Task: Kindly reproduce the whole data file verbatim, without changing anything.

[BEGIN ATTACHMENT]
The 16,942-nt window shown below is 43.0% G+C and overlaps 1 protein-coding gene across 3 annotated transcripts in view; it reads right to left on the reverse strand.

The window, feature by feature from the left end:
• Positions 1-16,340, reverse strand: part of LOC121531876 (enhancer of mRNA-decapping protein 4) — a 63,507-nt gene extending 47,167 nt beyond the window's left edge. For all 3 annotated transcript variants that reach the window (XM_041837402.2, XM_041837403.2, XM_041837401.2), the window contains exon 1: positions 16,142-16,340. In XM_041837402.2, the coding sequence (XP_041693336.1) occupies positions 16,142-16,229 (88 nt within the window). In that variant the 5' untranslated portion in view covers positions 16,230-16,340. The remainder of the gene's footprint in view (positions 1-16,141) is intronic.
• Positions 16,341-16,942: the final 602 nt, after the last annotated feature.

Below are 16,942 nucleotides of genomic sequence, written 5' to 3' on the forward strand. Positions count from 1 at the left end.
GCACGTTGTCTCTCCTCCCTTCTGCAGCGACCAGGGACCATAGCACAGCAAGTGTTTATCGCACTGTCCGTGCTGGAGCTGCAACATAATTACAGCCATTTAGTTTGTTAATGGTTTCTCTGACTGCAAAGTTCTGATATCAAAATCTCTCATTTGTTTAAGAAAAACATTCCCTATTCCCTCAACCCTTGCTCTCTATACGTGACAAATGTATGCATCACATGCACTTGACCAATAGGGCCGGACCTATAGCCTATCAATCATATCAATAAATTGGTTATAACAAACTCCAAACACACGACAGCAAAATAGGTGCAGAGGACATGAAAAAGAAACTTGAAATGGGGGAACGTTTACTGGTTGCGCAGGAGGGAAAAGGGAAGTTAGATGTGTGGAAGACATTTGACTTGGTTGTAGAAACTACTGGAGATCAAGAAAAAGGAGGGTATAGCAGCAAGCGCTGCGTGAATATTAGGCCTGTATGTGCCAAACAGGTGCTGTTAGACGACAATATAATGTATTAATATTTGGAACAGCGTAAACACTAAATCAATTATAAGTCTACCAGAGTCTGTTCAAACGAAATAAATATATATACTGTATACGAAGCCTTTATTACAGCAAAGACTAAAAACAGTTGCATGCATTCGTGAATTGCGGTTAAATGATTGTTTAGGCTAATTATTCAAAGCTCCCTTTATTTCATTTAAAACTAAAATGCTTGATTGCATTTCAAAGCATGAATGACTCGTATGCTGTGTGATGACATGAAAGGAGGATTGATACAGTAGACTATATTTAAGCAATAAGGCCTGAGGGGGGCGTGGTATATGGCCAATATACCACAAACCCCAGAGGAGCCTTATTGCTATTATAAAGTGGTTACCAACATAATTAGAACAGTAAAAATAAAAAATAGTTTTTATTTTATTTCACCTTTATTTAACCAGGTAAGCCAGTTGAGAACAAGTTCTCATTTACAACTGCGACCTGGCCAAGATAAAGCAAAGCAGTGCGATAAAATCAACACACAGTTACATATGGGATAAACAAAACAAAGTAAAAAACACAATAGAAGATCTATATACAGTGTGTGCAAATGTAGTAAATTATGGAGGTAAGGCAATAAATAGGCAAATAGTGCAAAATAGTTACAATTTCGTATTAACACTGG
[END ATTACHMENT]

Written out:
The 16,942-nt window shown below is 43.0% G+C and overlaps 1 protein-coding gene across 3 annotated transcripts in view; it reads right to left on the reverse strand.

The window, feature by feature from the left end:
• Positions 1-16,340, reverse strand: part of LOC121531876 (enhancer of mRNA-decapping protein 4) — a 63,507-nt gene extending 47,167 nt beyond the window's left edge. For all 3 annotated transcript variants that reach the window (XM_041837402.2, XM_041837403.2, XM_041837401.2), the window contains exon 1: positions 16,142-16,340. In XM_041837402.2, the coding sequence (XP_041693336.1) occupies positions 16,142-16,229 (88 nt within the window). In that variant the 5' untranslated portion in view covers positions 16,230-16,340. The remainder of the gene's footprint in view (positions 1-16,141) is intronic.
• Positions 16,341-16,942: the final 602 nt, after the last annotated feature.

Below are 16,942 nucleotides of genomic sequence, written 5' to 3' on the forward strand. Positions count from 1 at the left end.
GCACGTTGTCTCTCCTCCCTTCTGCAGCGACCAGGGACCATAGCACAGCAAGTGTTTATCGCACTGTCCGTGCTGGAGCTGCAACATAATTACAGCCATTTAGTTTGTTAATGGTTTCTCTGACTGCAAAGTTCTGATATCAAAATCTCTCATTTGTTTAAGAAAAACATTCCCTATTCCCTCAACCCTTGCTCTCTATACGTGACAAATGTATGCATCACATGCACTTGACCAATAGGGCCGGACCTATAGCCTATCAATCATATCAATAAATTGGTTATAACAAACTCCAAACACACGACAGCAAAATAGGTGCAGAGGACATGAAAAAGAAACTTGAAATGGGGGAACGTTTACTGGTTGCGCAGGAGGGAAAAGGGAAGTTAGATGTGTGGAAGACATTTGACTTGGTTGTAGAAACTACTGGAGATCAAGAAAAAGGAGGGTATAGCAGCAAGCGCTGCGTGAATATTAGGCCTGTATGTGCCAAACAGGTGCTGTTAGACGACAATATAATGTATTAATATTTGGAACAGCGTAAACACTAAATCAATTATAAGTCTACCAGAGTCTGTTCAAACGAAATAAATATATATACTGTATACGAAGCCTTTATTACAGCAAAGACTAAAAACAGTTGCATGCATTCGTGAATTGCGGTTAAATGATTGTTTAGGCTAATTATTCAAAGCTCCCTTTATTTCATTTAAAACTAAAATGCTTGATTGCATTTCAAAGCATGAATGACTCGTATGCTGTGTGATGACATGAAAGGAGGATTGATACAGTAGACTATATTTAAGCAATAAGGCCTGAGGGGGGCGTGGTATATGGCCAATATACCACAAACCCCAGAGGAGCCTTATTGCTATTATAAAGTGGTTACCAACATAATTAGAACAGTAAAAATAAAAAATAGTTTTTATTTTATTTCACCTTTATTTAACCAGGTAAGCCAGTTGAGAACAAGTTCTCATTTACAACTGCGACCTGGCCAAGATAAAGCAAAGCAGTGCGATAAAATCAACACACAGTTACATATGGGATAAACAAAACAAAGTAAAAAACACAATAGAAGATCTATATACAGTGTGTGCAAATGTAGTAAATTATGGAGGTAAGGCAATAAATAGGCAAATAGTGCAAAATAGTTACAATTTCGTATTAACACTGG